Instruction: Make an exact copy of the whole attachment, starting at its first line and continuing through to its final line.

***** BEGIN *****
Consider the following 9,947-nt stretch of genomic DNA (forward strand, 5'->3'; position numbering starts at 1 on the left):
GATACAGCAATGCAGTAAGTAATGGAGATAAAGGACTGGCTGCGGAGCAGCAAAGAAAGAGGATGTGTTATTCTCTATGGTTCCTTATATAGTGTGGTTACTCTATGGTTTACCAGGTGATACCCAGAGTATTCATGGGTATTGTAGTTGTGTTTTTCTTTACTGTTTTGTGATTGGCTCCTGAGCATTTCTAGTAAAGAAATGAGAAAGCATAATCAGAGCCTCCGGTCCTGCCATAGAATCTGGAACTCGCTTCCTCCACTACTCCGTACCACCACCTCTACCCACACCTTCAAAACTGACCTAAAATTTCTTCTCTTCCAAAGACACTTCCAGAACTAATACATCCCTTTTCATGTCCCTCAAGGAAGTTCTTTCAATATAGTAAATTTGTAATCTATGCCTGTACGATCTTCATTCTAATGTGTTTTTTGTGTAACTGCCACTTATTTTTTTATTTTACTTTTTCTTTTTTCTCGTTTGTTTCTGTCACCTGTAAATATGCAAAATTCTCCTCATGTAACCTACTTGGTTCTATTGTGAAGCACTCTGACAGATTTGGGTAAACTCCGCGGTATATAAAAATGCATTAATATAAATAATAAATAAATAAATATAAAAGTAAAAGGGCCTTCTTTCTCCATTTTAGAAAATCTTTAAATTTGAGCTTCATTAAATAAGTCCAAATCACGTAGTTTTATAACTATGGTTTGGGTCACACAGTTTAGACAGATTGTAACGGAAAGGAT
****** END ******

Consider the following 9,947-nt stretch of genomic DNA (forward strand, 5'->3'; position numbering starts at 1 on the left):
GATACAGCAATGCAGTAAGTAATGGAGATAAAGGACTGGCTGCGGAGCAGCAAAGAAAGAGGATGTGTTATTCTCTATGGTTCCTTATATAGTGTGGTTACTCTATGGTTTACCAGGTGATACCCAGAGTATTCATGGGTATTGTAGTTGTGTTTTTCTTTACTGTTTTGTGATTGGCTCCTGAGCATTTCTAGTAAAGAAATGAGAAAGCATAATCAGAGCCTCCGGTCCTGCCATAGAATCTGGAACTCGCTTCCTCCACTACTCCGTACCACCACCTCTACCCACACCTTCAAAACTGACCTAAAATTTCTTCTCTTCCAAAGACACTTCCAGAACTAATACATCCCTTTTCATGTCCCTCAAGGAAGTTCTTTCAATATAGTAAATTTGTAATCTATGCCTGTACGATCTTCATTCTAATGTGTTTTTTGTGTAACTGCCACTTATTTTTTTATTTTACTTTTTCTTTTTTCTCGTTTGTTTCTGTCACCTGTAAATATGCAAAATTCTCCTCATGTAACCTACTTGGTTCTATTGTGAAGCACTCTGACAGATTTGGGTAAACTCCGCGGTATATAAAAATGCATTAATATAAATAATAAATAAATAAATATAAAAGTAAAAGGGCCTTCTTTCTCCATTTTAGAAAATCTTTAAATTTGAGCTTCATTAAATAAGTCCAAATCACGTAGTTTTATAACTATGGTTTGGGTCACACAGTTTAGACAGATTGTAACGGAAAGGAT